|Small Greeting Card||Large Greeting Card||Postcard|
|4" x 6"||5" x 7.5"||4" x 6"|
Watching the sheep graze in the early morning through the mist while the sun is rising. Nature tends to put on a very fine day at times when there is an early morning mist….One could say it is an aura, or a halo…
In parapsychology and many forms of spiritual practice, an aura is a field of subtle, luminous radiation surrounding a person or object (like the halo or aureola in religious art). The depiction of such an aura often connotes a person of particular power or holiness. Sometimes, however, it is said that all living things (including humans) and all objects manifest such an aura. Often it is held to be perceptible, whether spontaneously or with practice: such perception is at times linked with the third eye of Indian spirituality. Various writers associate various personality traits with the colors of different layers of the aura. Skeptics such as Robert Todd Carroll contend that auras may be seen for reasons such as migraines, synesthesia, epilepsy, a disorder within the visual system, a disorder within the brain, or due to the influence of psychedelic drugs such as LSD. Eye fatigue can also produce an aura, sometimes referred to as eye burn.
A halo also known as a nimbus, aureole, glory, or gloriole) is a ring of light that surrounds a person in art. They have been used in the iconography of many religions to indicate holy or sacred figures, and have at various periods also been used in images of rulers or heroes. In, among other religions, Hellenistic Greek, Roman, Hindu, Buddhist and Christian sacred art, sacred persons may be depicted with a halo in the form of a circular glow, or in Asian art flames, around the head, or around the whole body, this last often called a mandorla. Halos may be shown as almost any colour, but as they represent light are most often depicted as golden, yellow, white, or red when flames are depicted. Halos are found in Islamic art from various places and periods, especially in Persian miniatures and Moghul and Ottoman art influenced by them. Flaming halos derived from Buddhist art surround angels, and similar ones are often seen around the Prophet Muhammad and other sacred human figures. From the early 17th century, plainer round haloes appear in portraits of Mughal Emperors and subsequently Rajput and Sikh rulers; despite the more local precedents art historians believe the Mughals took the motif from European religious art, though it expresses a Persian idea of the God-given charisma of kingship that is far older. The Ottomans avoided using halos for the sultans, despite their title as Caliph, and they are only seen on Chinese emperors if they are posing as Buddhist religious figures, as some felt entitled to do.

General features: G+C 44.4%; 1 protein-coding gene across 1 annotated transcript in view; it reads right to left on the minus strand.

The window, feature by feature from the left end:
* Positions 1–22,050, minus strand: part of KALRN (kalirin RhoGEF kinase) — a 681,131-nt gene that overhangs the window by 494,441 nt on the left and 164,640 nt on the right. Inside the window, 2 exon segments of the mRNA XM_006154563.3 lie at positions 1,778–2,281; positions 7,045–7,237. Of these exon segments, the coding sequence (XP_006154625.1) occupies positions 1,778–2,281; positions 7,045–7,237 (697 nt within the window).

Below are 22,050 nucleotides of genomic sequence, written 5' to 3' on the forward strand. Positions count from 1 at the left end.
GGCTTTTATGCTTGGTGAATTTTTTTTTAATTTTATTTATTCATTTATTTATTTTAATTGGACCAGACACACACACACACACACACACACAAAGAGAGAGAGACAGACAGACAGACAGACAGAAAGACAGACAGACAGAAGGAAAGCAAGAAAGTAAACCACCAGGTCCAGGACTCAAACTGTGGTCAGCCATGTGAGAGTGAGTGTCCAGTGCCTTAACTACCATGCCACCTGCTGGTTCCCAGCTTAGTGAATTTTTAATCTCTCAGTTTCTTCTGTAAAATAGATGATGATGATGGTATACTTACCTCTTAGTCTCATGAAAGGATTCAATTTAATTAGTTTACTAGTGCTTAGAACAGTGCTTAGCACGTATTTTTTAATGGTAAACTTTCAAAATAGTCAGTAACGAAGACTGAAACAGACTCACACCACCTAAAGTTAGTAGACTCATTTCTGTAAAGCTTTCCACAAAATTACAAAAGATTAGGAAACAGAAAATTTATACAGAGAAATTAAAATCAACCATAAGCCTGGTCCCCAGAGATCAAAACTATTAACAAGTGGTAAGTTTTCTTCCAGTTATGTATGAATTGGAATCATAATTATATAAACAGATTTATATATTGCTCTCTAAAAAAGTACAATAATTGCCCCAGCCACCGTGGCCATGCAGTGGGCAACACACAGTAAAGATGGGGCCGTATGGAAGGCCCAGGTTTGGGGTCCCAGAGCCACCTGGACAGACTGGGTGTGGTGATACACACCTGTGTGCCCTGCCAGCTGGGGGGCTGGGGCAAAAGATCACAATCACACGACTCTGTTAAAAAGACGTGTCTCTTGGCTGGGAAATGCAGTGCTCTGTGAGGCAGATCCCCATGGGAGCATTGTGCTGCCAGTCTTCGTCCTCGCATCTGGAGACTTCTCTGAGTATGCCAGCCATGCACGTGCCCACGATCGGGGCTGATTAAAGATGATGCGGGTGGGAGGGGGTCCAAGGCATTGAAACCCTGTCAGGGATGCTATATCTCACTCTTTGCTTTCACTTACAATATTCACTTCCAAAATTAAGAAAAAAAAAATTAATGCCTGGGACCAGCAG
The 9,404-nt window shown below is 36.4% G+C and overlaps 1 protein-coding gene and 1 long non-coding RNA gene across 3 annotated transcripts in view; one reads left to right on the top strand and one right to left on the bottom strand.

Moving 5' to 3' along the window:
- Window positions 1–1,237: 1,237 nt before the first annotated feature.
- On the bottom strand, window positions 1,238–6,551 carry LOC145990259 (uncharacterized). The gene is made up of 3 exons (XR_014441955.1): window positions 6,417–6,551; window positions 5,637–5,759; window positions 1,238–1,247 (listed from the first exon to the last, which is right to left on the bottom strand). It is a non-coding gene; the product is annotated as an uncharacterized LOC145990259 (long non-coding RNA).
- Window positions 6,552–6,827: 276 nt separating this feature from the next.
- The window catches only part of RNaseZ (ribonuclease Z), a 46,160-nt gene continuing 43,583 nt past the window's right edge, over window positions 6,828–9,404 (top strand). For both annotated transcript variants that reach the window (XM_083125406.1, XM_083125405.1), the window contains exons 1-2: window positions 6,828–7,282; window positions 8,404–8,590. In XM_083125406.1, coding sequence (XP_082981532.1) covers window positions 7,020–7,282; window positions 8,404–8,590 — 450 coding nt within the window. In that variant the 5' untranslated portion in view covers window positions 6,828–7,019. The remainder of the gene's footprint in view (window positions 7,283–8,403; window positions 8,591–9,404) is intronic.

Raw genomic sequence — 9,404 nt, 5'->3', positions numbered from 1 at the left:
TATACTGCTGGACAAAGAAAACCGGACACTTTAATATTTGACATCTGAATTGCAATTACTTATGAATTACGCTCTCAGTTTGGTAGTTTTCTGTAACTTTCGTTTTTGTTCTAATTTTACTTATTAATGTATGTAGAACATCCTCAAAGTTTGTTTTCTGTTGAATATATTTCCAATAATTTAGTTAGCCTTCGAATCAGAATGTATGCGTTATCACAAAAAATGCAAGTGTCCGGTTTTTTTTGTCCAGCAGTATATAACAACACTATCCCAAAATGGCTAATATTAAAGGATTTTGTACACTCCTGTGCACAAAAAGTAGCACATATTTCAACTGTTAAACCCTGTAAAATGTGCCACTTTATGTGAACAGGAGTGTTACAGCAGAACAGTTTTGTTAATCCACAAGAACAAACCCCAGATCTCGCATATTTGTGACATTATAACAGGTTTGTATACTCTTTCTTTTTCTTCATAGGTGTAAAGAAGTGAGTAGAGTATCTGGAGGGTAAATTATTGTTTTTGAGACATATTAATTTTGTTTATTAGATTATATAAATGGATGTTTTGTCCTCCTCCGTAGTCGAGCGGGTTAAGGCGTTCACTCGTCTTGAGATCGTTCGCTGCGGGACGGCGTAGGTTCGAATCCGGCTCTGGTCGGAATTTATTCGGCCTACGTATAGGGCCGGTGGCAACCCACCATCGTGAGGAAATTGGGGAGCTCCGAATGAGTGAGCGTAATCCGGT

Emperor Of The Sun
Sheep In The Mist!